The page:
A big piece of the problem is the focus on high test scores at the potential expense of all other types of education, which leads to many issues with the Chinese educational system. Among them is the unwillingness of teachers to accept students with different needs as their standings are based on the test scores of their students. Removing the test scores of included students with disabilities from consideration has made some teachers more willing to accept some students with disabilities, but there are still many teachers unwilling to accept an autistic student in their mainstream classrooms. They are not legally required to do so, and the learning in regular classrooms movement in Chinese special education does not have the same requirement that students be educated in the least restrictive environment possible that the similar regulations in America have, meaning that many students are placed in segregated environments or segregated schools. Considering that research consistently shows both students with and without disabilities to perform better when students with disabilities are included as much as possible, this is not the ideal situation- both the autistic children and the neurotypical children would likely do better long term in the case of inclusion than in the current norm of keeping disabled children out of the main classrooms and in special schools.
                What resources there are are often prohibitively expensive. The Rainbow model, originally conceived of in the USA and currently based in Beijing, is one of the leaders in autism education in China, but sending a child to their centers costs $300 US per half day/wk as the monthly tuition…two years ago. That means that sending a child there four or five days per week costs more than the average family income before any other costs are considered.
                Some progress towards providing appropriate programs and towards acceptance into mainstream classrooms is beginning, however. Some of the public school districts are beginning to offer classes specific to developmentally disabled students as opposed to physically disabled or intellectually disabled students, which is an improvement on school-age autistic children being kept at home. Shanghai and Shenzhen in particular have begun offering these classrooms, though only to students who are from the district. Additionally, despite the unhappy ending, the fact that the teachers in Shenzhen were willing to attempt inclusion of an autistic boy has to be noted. Also in Shenzhen, autistic children were offered a workshop in which they could learn to make moon cakes with their families, a step towards including autistic people in at least some cultural activities. Some American resources on inclusion are being made available in Chinese, such as Paula Kluth’s Autism Checklist and You’re Going to Love This Kid. Landon Bryce’s recent I Love Being My Own Autistic Self currently has a translation in progress. With any luck, additional autism resources that take a neutral to positive view of autism and autistic people will lead to more acceptance of autistic people in China and more inclusion for them in mainstream classrooms.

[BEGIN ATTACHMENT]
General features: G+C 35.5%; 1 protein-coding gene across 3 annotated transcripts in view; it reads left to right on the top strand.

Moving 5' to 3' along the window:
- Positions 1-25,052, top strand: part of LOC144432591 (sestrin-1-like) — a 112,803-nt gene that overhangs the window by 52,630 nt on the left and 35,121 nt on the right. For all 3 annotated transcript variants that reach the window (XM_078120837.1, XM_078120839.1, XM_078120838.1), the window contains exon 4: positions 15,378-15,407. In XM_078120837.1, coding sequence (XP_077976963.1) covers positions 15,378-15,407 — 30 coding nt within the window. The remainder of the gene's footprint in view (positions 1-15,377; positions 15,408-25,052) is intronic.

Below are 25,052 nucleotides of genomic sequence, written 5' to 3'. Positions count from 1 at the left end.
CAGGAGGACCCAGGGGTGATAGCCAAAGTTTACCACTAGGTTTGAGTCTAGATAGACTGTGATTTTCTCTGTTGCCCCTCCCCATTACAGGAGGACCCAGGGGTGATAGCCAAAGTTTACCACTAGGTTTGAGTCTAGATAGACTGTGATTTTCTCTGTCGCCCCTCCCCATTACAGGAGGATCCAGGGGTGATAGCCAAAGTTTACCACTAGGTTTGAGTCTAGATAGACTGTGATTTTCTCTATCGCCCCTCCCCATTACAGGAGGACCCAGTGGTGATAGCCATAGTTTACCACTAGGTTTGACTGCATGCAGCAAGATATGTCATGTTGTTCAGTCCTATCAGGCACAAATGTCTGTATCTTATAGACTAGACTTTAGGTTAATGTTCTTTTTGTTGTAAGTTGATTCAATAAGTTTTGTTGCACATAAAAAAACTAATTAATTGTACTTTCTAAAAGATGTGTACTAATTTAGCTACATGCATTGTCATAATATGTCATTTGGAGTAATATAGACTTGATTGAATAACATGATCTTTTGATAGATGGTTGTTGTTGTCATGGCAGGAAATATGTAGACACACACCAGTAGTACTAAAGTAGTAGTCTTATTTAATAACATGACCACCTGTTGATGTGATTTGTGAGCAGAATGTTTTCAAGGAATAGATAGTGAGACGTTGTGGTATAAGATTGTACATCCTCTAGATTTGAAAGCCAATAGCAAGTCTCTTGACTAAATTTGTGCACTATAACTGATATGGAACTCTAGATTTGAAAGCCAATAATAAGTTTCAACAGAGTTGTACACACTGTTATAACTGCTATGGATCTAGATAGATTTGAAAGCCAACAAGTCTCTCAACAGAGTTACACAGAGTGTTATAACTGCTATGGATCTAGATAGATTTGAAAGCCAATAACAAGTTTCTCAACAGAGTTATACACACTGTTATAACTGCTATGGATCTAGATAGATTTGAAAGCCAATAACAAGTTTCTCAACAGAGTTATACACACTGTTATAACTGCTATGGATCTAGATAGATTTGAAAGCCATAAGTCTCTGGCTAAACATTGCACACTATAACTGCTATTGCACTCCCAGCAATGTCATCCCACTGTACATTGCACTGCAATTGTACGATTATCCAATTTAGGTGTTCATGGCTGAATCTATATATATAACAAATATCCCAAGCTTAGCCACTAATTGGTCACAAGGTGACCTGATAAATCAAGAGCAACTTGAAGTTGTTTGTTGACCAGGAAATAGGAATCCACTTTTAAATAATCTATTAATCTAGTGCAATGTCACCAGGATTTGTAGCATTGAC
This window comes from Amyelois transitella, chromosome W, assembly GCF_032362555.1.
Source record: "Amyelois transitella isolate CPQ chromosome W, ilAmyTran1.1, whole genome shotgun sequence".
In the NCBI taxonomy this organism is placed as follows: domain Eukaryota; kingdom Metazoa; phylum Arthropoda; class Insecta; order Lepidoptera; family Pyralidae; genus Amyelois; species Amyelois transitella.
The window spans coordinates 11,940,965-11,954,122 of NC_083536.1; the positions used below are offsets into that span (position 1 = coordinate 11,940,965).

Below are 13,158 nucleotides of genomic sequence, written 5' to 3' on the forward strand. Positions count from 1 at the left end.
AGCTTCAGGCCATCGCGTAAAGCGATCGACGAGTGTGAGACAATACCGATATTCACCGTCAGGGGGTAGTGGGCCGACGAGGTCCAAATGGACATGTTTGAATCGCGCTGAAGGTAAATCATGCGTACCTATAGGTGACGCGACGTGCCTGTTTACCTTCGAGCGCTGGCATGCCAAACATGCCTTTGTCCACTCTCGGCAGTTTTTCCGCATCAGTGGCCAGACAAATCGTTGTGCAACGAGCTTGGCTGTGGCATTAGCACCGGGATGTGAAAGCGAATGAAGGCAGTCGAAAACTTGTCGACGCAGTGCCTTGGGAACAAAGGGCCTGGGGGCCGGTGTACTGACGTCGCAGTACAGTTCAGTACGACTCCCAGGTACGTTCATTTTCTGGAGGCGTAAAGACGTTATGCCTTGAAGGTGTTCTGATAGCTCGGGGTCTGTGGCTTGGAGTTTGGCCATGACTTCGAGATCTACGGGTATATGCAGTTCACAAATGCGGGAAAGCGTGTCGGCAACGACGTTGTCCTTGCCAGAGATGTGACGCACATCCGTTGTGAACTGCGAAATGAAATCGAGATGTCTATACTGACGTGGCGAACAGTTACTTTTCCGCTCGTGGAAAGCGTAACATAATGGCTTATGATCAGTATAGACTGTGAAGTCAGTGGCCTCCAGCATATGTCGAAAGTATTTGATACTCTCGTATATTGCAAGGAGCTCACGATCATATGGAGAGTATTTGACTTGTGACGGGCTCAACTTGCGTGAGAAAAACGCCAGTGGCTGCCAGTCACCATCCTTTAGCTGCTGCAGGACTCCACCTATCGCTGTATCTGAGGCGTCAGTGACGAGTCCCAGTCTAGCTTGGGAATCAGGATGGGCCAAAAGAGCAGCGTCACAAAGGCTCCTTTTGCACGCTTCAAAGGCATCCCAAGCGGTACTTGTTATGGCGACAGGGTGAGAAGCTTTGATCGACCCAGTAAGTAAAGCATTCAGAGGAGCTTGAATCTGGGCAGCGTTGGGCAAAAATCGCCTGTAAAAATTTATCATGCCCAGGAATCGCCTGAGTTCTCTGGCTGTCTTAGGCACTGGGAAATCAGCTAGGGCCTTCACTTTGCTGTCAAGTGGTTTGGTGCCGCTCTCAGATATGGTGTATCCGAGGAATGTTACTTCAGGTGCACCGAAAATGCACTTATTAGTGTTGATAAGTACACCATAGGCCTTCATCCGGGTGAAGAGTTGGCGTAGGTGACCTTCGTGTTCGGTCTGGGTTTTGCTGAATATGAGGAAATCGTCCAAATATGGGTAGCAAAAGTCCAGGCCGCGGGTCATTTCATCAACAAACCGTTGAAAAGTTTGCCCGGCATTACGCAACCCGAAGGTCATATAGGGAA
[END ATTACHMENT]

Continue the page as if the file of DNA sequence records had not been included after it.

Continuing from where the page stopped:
EO Editorial Board. "No Love, No Education." The Economic Observer Online, 25 Sept.
            2012. Web. 11 Dec. 2012.
Huang, Ann X., and John J. Wheeler. "Including Children with Autism in General Education in China." Childhood Education 83.6 (2007): 356-60. Taylor & Francis Online. Taylor & Francis Group, 25 July 2012. Web. 10 Dec. 2012.
Huang, Ann X., Meixing Jia, and John J. Wheeler. "Children with Autism in the People’s Republic of China: Diagnosis, Legal Issues, and Educational Services." Journal of Autism and Developmental Disorders (2012): 1-11. 20 Nov. 2012. Web. 10 Dec. 2012.
Kluth, Paula. "How Do You Say Whale In Arabic." Paula Kluth Toward Inclusive Classrooms and Communities. 7 Oct. 2012. Web. 12 Dec. 2012.
Kuo-Tai, Tao. "Brief Report: Infantile Autism in China." Journal of Autism and Developmental Disorders 17.2 (1987): 289-96. Springer Link. Springer. Web. 10 Dec. 2012.
Liu, Meng. "Parents Protest over Autistic Boy." Global Times. 28 Sept. 2012. Web. 10 Dec. 2012.
Meng Deng, K. F. Poon-Mcbrayer, and E. B. Farnsworth. "The Development of Special Education in China: A Sociocultural Review." Remedial and Special Education 22.5 (2001): 288-98. SAGE Journals. SAGE Publications, 1 Sept. 2001. Web. 10 Dec. 2012.
The Rainbow Model. Web. 12 Dec. 2012.
Wang, Peishi, Craig A. Michaels, and Matthew S. Day. "Stresses and Coping Strategies of Chinese Families with Children with Autism and Other Developmental Disabilities." Journal of Autism and Developmental Disorders 41.6 (2011): 783`-95. Springer Link. Springer, 22 Sept. 2010. Web. 10 Dec. 2012. 


  1. interesting piece. I'm a special educator now completing a master's degree at tsinghua university in China. I will write about autism in China as my final thesis project.

    1. Can I read your thesis when it's done? (I'm working on a paper in Chinese right now that is discussing autism in US and China and neurodiversity and why it's important, if that has any use to you at all.)